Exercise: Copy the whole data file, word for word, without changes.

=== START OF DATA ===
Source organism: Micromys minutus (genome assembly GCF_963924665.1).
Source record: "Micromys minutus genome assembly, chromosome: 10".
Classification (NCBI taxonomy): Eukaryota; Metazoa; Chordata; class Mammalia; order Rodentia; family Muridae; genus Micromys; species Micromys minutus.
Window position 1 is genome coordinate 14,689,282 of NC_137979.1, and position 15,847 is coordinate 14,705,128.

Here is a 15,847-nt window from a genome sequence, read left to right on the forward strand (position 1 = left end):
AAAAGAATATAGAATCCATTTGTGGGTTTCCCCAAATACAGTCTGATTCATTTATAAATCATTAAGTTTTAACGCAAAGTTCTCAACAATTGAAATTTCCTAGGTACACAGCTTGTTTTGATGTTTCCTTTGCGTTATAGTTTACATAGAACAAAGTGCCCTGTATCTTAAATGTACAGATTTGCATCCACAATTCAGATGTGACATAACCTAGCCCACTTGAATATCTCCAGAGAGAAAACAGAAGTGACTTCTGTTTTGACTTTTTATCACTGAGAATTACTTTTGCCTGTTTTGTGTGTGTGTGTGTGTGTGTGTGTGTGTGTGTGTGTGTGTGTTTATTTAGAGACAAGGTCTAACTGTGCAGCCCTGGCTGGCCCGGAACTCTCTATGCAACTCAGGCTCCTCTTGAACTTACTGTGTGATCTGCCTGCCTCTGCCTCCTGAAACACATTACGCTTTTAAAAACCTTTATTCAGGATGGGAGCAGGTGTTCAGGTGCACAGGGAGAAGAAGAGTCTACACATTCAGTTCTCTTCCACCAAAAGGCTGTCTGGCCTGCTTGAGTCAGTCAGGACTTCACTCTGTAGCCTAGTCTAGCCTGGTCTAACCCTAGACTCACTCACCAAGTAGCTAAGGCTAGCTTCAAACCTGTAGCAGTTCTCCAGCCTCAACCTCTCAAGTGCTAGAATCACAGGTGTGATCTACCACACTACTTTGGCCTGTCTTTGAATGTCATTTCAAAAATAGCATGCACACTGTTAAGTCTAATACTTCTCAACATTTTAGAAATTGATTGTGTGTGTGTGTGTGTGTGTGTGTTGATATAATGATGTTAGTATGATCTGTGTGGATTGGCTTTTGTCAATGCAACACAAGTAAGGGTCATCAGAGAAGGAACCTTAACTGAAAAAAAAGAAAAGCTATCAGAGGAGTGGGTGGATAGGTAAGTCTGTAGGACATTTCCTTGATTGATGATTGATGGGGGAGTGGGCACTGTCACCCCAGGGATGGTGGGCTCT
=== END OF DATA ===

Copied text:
Source organism: Micromys minutus (genome assembly GCF_963924665.1).
Source record: "Micromys minutus genome assembly, chromosome: 10".
Classification (NCBI taxonomy): Eukaryota; Metazoa; Chordata; class Mammalia; order Rodentia; family Muridae; genus Micromys; species Micromys minutus.
Window position 1 is genome coordinate 14,689,282 of NC_137979.1, and position 15,847 is coordinate 14,705,128.

Here is a 15,847-nt window from a genome sequence, read left to right on the forward strand (position 1 = left end):
AAAAGAATATAGAATCCATTTGTGGGTTTCCCCAAATACAGTCTGATTCATTTATAAATCATTAAGTTTTAACGCAAAGTTCTCAACAATTGAAATTTCCTAGGTACACAGCTTGTTTTGATGTTTCCTTTGCGTTATAGTTTACATAGAACAAAGTGCCCTGTATCTTAAATGTACAGATTTGCATCCACAATTCAGATGTGACATAACCTAGCCCACTTGAATATCTCCAGAGAGAAAACAGAAGTGACTTCTGTTTTGACTTTTTATCACTGAGAATTACTTTTGCCTGTTTTGTGTGTGTGTGTGTGTGTGTGTGTGTGTGTGTGTGTGTGTGTTTATTTAGAGACAAGGTCTAACTGTGCAGCCCTGGCTGGCCCGGAACTCTCTATGCAACTCAGGCTCCTCTTGAACTTACTGTGTGATCTGCCTGCCTCTGCCTCCTGAAACACATTACGCTTTTAAAAACCTTTATTCAGGATGGGAGCAGGTGTTCAGGTGCACAGGGAGAAGAAGAGTCTACACATTCAGTTCTCTTCCACCAAAAGGCTGTCTGGCCTGCTTGAGTCAGTCAGGACTTCACTCTGTAGCCTAGTCTAGCCTGGTCTAACCCTAGACTCACTCACCAAGTAGCTAAGGCTAGCTTCAAACCTGTAGCAGTTCTCCAGCCTCAACCTCTCAAGTGCTAGAATCACAGGTGTGATCTACCACACTACTTTGGCCTGTCTTTGAATGTCATTTCAAAAATAGCATGCACACTGTTAAGTCTAATACTTCTCAACATTTTAGAAATTGATTGTGTGTGTGTGTGTGTGTGTGTGTTGATATAATGATGTTAGTATGATCTGTGTGGATTGGCTTTTGTCAATGCAACACAAGTAAGGGTCATCAGAGAAGGAACCTTAACTGAAAAAAAAGAAAAGCTATCAGAGGAGTGGGTGGATAGGTAAGTCTGTAGGACATTTCCTTGATTGATGATTGATGGGGGAGTGGGCACTGTCACCCCAGGGATGGTGGGCTCT